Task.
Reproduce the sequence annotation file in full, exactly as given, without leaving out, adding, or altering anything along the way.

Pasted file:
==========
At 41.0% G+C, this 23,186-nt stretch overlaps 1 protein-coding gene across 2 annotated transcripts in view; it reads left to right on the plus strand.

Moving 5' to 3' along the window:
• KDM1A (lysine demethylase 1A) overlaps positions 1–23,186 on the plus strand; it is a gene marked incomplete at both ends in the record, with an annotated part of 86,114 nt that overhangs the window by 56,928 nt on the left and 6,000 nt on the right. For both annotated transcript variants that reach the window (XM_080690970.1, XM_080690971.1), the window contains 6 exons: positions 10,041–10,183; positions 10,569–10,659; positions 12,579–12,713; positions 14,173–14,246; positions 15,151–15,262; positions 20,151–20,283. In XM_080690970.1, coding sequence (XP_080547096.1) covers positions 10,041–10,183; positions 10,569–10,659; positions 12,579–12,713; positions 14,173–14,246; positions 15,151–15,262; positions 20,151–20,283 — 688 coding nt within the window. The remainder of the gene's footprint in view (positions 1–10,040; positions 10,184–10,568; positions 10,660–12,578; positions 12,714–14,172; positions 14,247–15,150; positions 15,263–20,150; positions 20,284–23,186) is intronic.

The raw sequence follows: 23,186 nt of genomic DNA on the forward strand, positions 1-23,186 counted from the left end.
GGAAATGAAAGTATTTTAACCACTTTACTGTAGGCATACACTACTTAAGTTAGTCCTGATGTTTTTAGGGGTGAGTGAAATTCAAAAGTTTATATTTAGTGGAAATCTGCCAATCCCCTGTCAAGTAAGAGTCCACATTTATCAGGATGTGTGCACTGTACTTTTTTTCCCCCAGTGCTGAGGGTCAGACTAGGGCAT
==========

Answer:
At 41.0% G+C, this 23,186-nt stretch overlaps 1 protein-coding gene across 2 annotated transcripts in view; it reads left to right on the plus strand.

Moving 5' to 3' along the window:
• KDM1A (lysine demethylase 1A) overlaps positions 1–23,186 on the plus strand; it is a gene marked incomplete at both ends in the record, with an annotated part of 86,114 nt that overhangs the window by 56,928 nt on the left and 6,000 nt on the right. For both annotated transcript variants that reach the window (XM_080690970.1, XM_080690971.1), the window contains 6 exons: positions 10,041–10,183; positions 10,569–10,659; positions 12,579–12,713; positions 14,173–14,246; positions 15,151–15,262; positions 20,151–20,283. In XM_080690970.1, coding sequence (XP_080547096.1) covers positions 10,041–10,183; positions 10,569–10,659; positions 12,579–12,713; positions 14,173–14,246; positions 15,151–15,262; positions 20,151–20,283 — 688 coding nt within the window. The remainder of the gene's footprint in view (positions 1–10,040; positions 10,184–10,568; positions 10,660–12,578; positions 12,714–14,172; positions 14,247–15,150; positions 15,263–20,150; positions 20,284–23,186) is intronic.

The raw sequence follows: 23,186 nt of genomic DNA on the forward strand, positions 1-23,186 counted from the left end.
GGAAATGAAAGTATTTTAACCACTTTACTGTAGGCATACACTACTTAAGTTAGTCCTGATGTTTTTAGGGGTGAGTGAAATTCAAAAGTTTATATTTAGTGGAAATCTGCCAATCCCCTGTCAAGTAAGAGTCCACATTTATCAGGATGTGTGCACTGTACTTTTTTTCCCCCAGTGCTGAGGGTCAGACTAGGGCAT